‘I just want my kids to have a good Christmas’

It doesn’t take much for the bottom to fall out. After a string of bad luck, Layla Alton of La Salle found herself and two sons, Drake Griffith, 12, and Draven Griffith, 10, evicted from their home at the end of October. By Oct. 30, they were signed up and living at Illinois Valley Public Action to Deliver Shelter in Peru. With the holidays looming, it wasn’t an easy decision. “You gotta do what you gotta do, especially if you have kids,” Alton said. “So I made the decision of actually coming here to the PADS shelter and ever since then it’s been a wonderful experience.” Alton works and the boys attend school during the day, but the family will stay in the shelter through the holidays. They won’t be the only ones. IV PADS has reported its shelters are filled to capacity. Across its two shelters in Peru and Ottawa, IV PADS has 74 beds. Right now, every bed is occupied by someone who needed a place to stay, and more than one-third of them are children. In the Ottawa shelter, 25 of the 50 beds are occupied by kids.

Hispanics in the Illinois Valley react to election with hope and worry

The day after the presidential election, Pilar Solis of Peru said a boy approached her daughter at school. “He said, ‘You need to go to Mexico,’” Solis said. She explained to her daughter that wasn’t true. “I said, ‘You were born here. You don’t need to listen (to the boy).’” That same day, Aurora Medina of Mendota said, one of her sons came home from school and told her kids in school were “building a wall.” Medina works with Illinois Valley Services and with members of the Hispanic community in the Illinois Valley. “There are worries about how people will react,” Medina said. The 2016 presidential campaign “created a lot of hate after so much progress.”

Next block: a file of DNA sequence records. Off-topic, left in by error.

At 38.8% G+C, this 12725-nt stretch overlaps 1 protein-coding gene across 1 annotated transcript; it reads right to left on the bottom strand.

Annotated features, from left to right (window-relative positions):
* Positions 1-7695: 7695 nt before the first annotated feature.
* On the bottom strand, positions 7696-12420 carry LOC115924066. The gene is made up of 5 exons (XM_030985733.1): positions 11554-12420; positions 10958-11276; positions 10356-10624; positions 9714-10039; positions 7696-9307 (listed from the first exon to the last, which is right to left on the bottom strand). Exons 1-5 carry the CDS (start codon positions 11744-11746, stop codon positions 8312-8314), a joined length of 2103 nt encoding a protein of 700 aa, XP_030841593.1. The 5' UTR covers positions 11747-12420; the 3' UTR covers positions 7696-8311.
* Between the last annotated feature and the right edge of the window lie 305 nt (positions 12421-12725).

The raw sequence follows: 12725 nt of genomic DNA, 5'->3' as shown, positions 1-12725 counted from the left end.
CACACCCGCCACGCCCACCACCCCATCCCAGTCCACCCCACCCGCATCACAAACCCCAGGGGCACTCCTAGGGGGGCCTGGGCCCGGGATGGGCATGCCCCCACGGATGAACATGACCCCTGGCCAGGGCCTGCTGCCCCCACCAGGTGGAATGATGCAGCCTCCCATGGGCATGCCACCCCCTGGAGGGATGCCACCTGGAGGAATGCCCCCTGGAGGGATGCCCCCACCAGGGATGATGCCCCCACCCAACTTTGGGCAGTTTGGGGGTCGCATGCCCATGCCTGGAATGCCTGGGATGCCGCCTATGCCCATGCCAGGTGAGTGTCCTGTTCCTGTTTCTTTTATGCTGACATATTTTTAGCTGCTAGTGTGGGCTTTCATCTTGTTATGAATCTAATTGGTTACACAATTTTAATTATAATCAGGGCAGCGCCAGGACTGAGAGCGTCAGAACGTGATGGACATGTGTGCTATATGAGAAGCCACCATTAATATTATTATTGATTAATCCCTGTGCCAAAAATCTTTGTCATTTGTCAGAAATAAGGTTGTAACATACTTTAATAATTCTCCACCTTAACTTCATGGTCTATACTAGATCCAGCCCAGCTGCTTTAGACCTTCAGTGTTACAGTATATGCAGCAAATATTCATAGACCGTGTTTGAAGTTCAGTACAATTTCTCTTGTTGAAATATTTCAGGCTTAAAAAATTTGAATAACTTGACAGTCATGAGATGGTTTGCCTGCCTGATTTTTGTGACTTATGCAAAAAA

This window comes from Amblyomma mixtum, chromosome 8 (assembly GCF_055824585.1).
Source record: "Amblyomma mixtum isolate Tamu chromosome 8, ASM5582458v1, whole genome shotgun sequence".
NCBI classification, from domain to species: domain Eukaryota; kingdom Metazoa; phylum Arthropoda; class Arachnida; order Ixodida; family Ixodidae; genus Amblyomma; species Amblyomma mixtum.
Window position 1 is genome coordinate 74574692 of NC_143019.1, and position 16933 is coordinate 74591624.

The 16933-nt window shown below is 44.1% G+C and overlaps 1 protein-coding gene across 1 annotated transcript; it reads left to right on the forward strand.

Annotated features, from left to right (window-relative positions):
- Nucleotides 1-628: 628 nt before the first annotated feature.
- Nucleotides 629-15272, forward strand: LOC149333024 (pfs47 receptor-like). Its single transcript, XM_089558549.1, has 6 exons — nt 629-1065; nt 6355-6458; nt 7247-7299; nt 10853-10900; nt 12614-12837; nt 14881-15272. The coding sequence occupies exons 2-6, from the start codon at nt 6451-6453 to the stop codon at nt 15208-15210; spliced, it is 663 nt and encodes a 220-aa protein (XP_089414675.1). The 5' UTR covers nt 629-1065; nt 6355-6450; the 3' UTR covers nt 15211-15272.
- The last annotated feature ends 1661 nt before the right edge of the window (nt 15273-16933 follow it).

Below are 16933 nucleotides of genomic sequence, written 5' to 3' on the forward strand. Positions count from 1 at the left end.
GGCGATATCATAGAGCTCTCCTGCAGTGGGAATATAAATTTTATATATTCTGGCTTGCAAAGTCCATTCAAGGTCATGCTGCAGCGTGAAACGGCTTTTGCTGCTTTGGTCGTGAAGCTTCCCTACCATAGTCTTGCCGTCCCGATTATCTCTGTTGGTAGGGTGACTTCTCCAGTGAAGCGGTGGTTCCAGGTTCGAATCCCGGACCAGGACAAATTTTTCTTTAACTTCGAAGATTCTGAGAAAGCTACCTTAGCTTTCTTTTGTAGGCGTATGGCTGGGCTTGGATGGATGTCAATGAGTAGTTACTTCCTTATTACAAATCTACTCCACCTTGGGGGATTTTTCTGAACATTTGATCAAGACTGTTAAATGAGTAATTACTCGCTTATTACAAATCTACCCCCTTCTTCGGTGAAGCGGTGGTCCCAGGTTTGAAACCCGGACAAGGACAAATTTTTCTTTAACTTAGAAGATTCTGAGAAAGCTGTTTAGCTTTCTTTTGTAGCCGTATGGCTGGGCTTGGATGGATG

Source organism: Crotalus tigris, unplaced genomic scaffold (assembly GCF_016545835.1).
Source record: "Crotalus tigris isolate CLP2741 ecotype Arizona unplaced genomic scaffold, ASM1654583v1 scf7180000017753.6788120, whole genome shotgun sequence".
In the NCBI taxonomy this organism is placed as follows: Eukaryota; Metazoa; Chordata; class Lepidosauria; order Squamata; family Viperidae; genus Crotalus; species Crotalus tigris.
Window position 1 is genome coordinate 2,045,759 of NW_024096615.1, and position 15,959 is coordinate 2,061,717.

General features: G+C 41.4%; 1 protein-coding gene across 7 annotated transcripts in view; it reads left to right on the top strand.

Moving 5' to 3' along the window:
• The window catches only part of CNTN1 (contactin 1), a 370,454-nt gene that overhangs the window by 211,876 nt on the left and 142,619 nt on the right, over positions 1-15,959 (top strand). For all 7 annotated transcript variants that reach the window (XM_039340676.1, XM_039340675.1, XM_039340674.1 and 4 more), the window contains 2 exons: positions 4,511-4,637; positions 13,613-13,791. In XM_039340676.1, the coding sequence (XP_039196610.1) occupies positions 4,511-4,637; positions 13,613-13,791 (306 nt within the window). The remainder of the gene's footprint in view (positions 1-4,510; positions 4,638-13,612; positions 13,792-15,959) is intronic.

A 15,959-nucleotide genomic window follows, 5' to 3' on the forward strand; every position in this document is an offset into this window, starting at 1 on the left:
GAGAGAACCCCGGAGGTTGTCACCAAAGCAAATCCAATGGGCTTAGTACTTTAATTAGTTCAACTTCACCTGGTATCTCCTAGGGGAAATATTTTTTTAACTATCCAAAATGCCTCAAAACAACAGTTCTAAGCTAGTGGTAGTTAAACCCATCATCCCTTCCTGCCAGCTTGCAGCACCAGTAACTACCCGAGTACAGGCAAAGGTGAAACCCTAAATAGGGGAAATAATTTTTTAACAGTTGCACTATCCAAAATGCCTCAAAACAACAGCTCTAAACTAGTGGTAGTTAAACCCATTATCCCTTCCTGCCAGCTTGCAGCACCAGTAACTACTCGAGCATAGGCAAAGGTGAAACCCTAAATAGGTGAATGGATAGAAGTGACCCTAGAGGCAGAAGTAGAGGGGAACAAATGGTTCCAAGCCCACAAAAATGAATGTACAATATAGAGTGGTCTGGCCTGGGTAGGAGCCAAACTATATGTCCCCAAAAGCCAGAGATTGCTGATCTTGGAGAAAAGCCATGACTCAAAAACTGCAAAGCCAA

An aerial view of the Silica Valley

There are a lot of holes in the ground in La Salle County. On Friday, members of the local environmental group Conserve Our Rural Ecosystem took flights over the Illinois Valley to track the activity of sand mines in the area. They invited along Ted Auch, Great Lakes program coordinator for FracTracker Alliance, to take pictures. Flights covered southern La Salle County, taking in aerial views of various mining and industrial operations north and south of the Illinois River. On the flight, Joe Harmon, a director for CORE, pointed out new rail spurs at facilities in Peru and Troy Grove, as well as planned facilities in both locations. Harmon said La Salle County is attractive to sand mining companies because of the type of sandstone available. The St. Peter sandstone in La Salle County is not only plentiful but also shallow. Easy access means lower costs for the mining companies.

'It's not just a name but a life' Memorial wall honors those who died in Middle East conflicts

MARSEILLES — Fifteen black granite blocks stand along the north shore of the Illinois River at Marseilles, thousands of gray names etched into the mirrored surfaces. High above the blocks, flags representing the United States, Illinois, prisoners of war and the different armed services snap in the wind. The river rushes behind, downstream from the Marseilles Dam. It’s not quiet, but it is peaceful. On the ground in front of the blocks are small items: children’s drawings, keepsakes, stones brought from someplace else, empty beer cans and bottles. Combat boots.

For the Majority of Undocumented Immigrants Who Remain in the Shadows, Churches Offer Sanctuary

6 million undocumented immigrants won’t receive relief under Obama’s executive action. Some churches are providing them with hope. On November 11, Miguel Sanchez Olguin gathered with his family and friends behind the altar of Our Lady of Guadalupe Mission to hear Father Jose Landaverde make an announcement: The church would grant Sanchez Olguin sanctuary from deportation. “We do what all Christians should do,” Landaverde said.